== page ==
The common tendency evidently has been to regard the Master’s “miracles” as the exhibitions of a wonder-worker, a sort of spectacular performance, instead of the natural and legitimate result of his understanding of Truth as applied to special cases. Such a belief centers Jesus’ healing work in himself as a superhuman personality; although he distinctly disclaimed that the power proceeded from himself, declaring, “I can of mine own self do nothing;” “the Father that dwelleth in me, he doeth the works.” His entire teaching substantiates these statements, and further implies that the ability thus to do the will of the Father was not resident in him alone, but pertains to all who conform to God’s requirements. It is plainly the failure to fulfil these conditions which has caused the passing of divine healing out of general Christian practice, not that God has changed His purpose or withdrawn the opportunity from mortals to know Him aright.

The defence of the practice of material medicine as being divinely authorized and sustained, and in keeping with Jesus’ teaching, is manifestly an attempt to excuse Christians from their obedience to Jesus’ command to “heal the sick,”—a command that is positive, definite, and unqualified. One need only examine the attitude of Jesus and that of materia medica regarding the cause of disease and suffering, to discover that no similarity whatever exists between them. In his treatment of sickness Jesus rested his case entirely with God; while materia medica ignores God altogether and rests its case with matter, holding the issue as wholly within material law. To aver that any or all of the various medical and surgical systems are the legitimate successors of Jesus’ spiritual system is to ignore the logical inference of his own words. Such a condition of thought would seek to engulf the spiritualizing truths of Christianity in the densest materialism, from whence no ray of light could lighten the pathway of mortals Spiritward. The particularly sad phase of this question is that so many Christian ministers, whose office it is to guide their people in the way of truth, have espoused the claims of materia medica in opposition to the appeal of Christian Science for the revival of primitive Christian healing. What a pitiful outlook for those unfortunates who have traveled through all the by-ways of material methods, who have spent their all in the search for health, and have found it not, and who are left stranded in despair with nothing to look for but death! What a parody of Jesus’ Christianity to tell them that these material systems are all they can now expect of the Christ-healing to which earth’s burdened mortals were bidden to come for rest!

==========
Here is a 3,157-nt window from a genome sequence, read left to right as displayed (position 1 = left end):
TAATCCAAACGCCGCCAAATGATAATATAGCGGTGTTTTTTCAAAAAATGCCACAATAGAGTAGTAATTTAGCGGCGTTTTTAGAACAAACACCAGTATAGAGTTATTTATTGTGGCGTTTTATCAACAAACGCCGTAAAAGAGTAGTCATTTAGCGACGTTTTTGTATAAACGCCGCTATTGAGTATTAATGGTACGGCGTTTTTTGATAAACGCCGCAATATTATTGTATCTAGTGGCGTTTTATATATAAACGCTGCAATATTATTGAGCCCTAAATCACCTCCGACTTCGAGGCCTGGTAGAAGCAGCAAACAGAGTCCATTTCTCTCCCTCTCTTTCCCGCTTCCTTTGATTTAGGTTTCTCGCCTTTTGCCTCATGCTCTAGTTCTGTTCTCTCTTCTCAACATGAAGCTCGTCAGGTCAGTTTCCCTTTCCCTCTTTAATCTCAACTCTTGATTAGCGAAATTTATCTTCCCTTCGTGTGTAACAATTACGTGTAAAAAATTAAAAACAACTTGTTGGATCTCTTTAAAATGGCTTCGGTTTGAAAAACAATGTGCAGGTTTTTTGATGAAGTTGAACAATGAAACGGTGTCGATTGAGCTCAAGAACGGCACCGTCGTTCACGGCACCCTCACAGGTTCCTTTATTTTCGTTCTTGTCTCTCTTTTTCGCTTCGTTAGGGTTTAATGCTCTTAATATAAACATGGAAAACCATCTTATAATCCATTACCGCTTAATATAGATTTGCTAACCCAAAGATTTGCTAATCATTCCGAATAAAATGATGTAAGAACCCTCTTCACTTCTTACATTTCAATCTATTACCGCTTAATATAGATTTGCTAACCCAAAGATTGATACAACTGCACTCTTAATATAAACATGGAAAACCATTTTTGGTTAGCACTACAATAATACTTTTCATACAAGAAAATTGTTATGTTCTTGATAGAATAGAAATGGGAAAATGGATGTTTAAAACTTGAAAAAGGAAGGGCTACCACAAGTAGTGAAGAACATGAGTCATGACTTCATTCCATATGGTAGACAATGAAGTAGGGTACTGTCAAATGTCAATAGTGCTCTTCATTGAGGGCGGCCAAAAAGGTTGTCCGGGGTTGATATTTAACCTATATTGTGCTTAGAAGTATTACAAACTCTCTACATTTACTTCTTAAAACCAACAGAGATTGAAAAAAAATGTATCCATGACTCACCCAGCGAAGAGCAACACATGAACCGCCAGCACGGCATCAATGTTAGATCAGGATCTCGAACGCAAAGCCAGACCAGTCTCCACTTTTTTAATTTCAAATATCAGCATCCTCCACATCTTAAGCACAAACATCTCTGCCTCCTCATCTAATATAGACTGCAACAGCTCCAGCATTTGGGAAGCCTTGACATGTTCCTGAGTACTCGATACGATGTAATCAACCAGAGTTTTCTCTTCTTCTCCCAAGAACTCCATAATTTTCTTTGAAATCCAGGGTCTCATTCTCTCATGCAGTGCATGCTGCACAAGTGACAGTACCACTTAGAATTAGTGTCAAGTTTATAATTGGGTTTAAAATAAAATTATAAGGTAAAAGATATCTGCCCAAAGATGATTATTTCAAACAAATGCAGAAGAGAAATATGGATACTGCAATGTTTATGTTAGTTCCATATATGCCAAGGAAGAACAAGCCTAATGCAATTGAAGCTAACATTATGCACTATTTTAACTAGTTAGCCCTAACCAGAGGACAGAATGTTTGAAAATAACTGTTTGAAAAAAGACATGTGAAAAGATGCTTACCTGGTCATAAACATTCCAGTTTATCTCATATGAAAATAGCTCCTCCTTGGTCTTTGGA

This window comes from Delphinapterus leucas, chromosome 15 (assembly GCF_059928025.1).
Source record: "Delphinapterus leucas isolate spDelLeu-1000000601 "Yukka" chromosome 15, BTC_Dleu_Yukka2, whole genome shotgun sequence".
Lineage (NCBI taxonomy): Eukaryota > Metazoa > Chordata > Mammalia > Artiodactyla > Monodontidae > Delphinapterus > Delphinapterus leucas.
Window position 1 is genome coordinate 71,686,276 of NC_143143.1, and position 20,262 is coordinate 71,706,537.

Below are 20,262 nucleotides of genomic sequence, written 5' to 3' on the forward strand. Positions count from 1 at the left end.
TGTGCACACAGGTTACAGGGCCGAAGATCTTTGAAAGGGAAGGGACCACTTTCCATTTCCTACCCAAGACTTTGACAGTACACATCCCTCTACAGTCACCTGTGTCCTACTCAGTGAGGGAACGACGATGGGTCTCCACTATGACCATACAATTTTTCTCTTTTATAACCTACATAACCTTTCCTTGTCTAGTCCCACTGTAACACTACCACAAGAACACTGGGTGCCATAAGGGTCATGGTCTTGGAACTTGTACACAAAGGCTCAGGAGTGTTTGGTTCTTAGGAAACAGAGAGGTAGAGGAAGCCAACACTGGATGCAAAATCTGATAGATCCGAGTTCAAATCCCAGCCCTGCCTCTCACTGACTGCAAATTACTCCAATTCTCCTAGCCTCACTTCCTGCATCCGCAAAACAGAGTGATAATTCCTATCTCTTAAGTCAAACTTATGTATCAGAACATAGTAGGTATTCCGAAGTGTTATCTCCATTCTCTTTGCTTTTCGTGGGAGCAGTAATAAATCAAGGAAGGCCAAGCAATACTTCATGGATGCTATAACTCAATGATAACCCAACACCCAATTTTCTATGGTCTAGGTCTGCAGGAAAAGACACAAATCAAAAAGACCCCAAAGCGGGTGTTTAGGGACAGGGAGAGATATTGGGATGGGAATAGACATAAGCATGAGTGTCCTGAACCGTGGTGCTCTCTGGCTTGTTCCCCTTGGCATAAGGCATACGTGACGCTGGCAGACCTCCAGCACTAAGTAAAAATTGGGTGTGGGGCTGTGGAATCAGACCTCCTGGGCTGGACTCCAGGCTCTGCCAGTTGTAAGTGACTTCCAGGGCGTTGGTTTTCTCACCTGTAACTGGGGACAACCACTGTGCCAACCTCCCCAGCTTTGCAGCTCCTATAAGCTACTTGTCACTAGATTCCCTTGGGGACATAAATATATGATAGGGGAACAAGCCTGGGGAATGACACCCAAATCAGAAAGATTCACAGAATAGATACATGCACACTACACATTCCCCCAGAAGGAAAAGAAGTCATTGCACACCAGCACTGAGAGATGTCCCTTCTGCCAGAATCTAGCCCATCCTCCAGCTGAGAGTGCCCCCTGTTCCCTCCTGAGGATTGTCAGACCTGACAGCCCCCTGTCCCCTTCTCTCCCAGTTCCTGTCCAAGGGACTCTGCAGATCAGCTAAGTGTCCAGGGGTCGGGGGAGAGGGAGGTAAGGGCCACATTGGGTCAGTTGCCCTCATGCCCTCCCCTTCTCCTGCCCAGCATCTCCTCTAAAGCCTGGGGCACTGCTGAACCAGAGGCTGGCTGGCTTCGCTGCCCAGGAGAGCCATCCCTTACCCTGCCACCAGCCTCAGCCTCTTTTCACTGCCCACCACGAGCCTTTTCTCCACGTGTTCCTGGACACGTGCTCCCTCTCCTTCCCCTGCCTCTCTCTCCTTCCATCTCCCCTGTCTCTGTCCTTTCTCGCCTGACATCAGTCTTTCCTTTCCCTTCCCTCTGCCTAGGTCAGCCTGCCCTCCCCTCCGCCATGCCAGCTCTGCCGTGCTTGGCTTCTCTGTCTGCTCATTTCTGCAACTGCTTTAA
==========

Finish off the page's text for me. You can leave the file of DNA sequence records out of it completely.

The belief that the sick in these latter days can have no hope of being healed except what these material systems offer them, is a delusion which Christians, with the memory of their Master’s life, should be ashamed to hold. The way of humanity has not been growing brighter “unto the perfect day” if materia medica is the best balm left to mortals for their trouble and sorrow. This is not progress, but retrogression, when we remember how abundantly Jesus proved, so many hundred years ago, that neither God nor man requires drugs to heal the sick successfully. Materia medica was the popular resort for the diseased then as it is now, yet Jesus healed its “incurables” without drug, operation, or hypnotism. He did this in evidence of what Christianity, the then new religion, could do for afflicted mortals, proving thereby the existence of a higher way than matter by which to reach God. It is true that the generation in which these marvels were performed soon passed away, but is it true that nothing remained to the next generation, and the next on till now, save history, a mere record of what had been? Was there no vital Principle expressed in the truths which Jesus taught that is capable of producing the same results under similar conditions to the very end of time? If this it not so, Christianity was little more than an ephemeral idea, a mere shooting-star across the heavens of human consciousness, giving a passing burst of brightness and then vanishing forever. God pity the future of the race if the voice of the healing Christ is never again to be heard this side of death, stilling the tempests of human want and woe, healing the broken heart, and making whole the diseased.